Center for American Progress

Changes in Mexico Will Likely Lead to Decline in Migration
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Changes in Mexico Will Likely Lead to Decline in Migration

All evidence suggests that Mexico’s demographic and economic shifts will only increase in the future, further decreasing the pressures to emigrate.

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The New York Times reported last month that the “extraordinary Mexican migration” of the past three decades that brought millions of people to America “has sputtered to a trickle.” Net unauthorized migration from Mexico—the combined number of undocumented immigrants entering and leaving the country—has been reduced to nil.

But the fact that the great migration slowed is not in and of itself major news. Scholars point out that the Great Recession and enhanced border security severely cut down on the number of Mexican immigrants seeking to enter the United States. When this decline in attempted entries is coupled with historically high rates of apprehensions at the border, we are left with a dramatic decline in undocumented immigration.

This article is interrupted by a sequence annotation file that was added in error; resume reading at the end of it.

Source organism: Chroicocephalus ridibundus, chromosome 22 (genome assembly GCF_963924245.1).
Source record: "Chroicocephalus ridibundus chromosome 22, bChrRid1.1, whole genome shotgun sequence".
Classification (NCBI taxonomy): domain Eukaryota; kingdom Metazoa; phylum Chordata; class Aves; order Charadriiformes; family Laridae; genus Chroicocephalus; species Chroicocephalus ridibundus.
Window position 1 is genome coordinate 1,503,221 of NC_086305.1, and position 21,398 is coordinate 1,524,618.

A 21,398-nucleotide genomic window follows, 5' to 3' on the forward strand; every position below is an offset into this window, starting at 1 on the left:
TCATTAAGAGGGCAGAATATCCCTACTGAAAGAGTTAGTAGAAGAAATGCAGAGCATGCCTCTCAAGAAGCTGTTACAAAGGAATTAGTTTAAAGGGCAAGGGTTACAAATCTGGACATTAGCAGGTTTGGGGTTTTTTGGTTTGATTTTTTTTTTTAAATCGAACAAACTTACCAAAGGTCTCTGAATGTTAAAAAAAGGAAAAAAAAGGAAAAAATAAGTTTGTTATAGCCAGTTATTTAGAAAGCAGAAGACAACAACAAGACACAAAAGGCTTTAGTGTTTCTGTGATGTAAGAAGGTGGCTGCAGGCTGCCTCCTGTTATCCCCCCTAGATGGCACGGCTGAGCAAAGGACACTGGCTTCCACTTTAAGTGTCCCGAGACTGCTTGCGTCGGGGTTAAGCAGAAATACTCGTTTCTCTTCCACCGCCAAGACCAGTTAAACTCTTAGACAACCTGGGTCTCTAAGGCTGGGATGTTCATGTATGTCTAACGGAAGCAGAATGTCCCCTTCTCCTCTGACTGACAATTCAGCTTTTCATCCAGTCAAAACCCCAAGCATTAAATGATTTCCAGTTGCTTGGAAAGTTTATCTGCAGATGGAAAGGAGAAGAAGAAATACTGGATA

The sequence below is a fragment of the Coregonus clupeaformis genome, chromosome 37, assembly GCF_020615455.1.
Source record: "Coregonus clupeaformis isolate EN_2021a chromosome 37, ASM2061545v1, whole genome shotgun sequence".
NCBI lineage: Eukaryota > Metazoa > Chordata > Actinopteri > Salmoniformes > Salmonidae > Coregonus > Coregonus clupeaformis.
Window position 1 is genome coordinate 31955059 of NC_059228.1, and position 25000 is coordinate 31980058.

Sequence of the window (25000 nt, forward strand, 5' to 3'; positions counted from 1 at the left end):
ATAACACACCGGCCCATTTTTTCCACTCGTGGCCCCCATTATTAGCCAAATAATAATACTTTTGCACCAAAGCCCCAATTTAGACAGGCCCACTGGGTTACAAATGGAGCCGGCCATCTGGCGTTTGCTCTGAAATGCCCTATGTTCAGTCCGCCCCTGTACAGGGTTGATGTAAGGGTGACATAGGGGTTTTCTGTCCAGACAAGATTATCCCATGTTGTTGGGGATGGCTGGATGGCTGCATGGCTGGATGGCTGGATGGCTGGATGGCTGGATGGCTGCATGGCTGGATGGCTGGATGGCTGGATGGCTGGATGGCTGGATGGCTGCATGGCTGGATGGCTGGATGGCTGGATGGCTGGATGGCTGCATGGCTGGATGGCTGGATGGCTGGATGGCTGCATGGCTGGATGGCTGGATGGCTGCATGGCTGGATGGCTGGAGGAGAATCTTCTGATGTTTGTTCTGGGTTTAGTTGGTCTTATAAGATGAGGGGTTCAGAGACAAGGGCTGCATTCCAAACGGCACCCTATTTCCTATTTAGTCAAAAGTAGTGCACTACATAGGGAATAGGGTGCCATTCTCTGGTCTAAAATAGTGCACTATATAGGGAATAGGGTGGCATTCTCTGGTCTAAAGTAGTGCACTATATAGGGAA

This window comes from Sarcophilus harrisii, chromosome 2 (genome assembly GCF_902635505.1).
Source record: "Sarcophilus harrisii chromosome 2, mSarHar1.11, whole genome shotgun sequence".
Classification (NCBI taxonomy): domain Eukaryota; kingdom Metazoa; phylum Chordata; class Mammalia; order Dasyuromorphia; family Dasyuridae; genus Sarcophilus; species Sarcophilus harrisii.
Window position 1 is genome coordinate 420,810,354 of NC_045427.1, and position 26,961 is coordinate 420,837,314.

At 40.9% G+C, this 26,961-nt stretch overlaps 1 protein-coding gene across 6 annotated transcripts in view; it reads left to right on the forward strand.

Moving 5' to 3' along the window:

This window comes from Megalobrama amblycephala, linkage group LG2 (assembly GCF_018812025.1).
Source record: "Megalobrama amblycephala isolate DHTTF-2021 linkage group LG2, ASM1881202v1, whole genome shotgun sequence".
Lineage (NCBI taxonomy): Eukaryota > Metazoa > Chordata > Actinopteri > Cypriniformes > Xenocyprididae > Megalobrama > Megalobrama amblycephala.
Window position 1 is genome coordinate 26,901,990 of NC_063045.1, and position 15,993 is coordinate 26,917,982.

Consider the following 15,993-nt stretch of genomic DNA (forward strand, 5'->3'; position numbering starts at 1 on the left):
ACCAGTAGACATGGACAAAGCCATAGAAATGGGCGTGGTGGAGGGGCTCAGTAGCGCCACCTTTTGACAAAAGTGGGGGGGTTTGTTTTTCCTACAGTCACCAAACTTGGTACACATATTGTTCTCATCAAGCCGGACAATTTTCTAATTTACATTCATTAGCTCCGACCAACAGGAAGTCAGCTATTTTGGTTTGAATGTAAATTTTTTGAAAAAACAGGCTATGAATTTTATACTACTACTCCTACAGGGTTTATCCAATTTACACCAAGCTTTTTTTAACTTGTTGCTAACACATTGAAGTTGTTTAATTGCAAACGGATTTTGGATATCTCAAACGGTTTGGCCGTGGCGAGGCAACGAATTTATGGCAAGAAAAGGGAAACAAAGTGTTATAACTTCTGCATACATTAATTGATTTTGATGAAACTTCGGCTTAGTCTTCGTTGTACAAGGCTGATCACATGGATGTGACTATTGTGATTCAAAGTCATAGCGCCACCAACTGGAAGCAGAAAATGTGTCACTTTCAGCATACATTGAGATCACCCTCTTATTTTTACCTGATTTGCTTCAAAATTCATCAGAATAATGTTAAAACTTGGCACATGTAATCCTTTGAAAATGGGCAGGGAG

But what will happen to migration flows once the recession ends and the American economy revs up again? To answer this question, we must understand a lesser-known story: how much Mexico itself has changed over the last few decades and what these changes will mean for the future.

A combination of an aging population and economic growth means there will be fewer Mexicans in a position to migrate to the United States and more job opportunities within Mexico itself. Even though out-of-touch nativists continue to shout inflamed rhetoric warning of the threat of millions of Mexicans waiting to cross the border to lay waste to the American Dream, the reality is that the supply of people looking to leave Mexico is not limitless. All evidence suggests that Mexico’s demographic and economic shifts will only increase in the future, further decreasing the pressures to emigrate.

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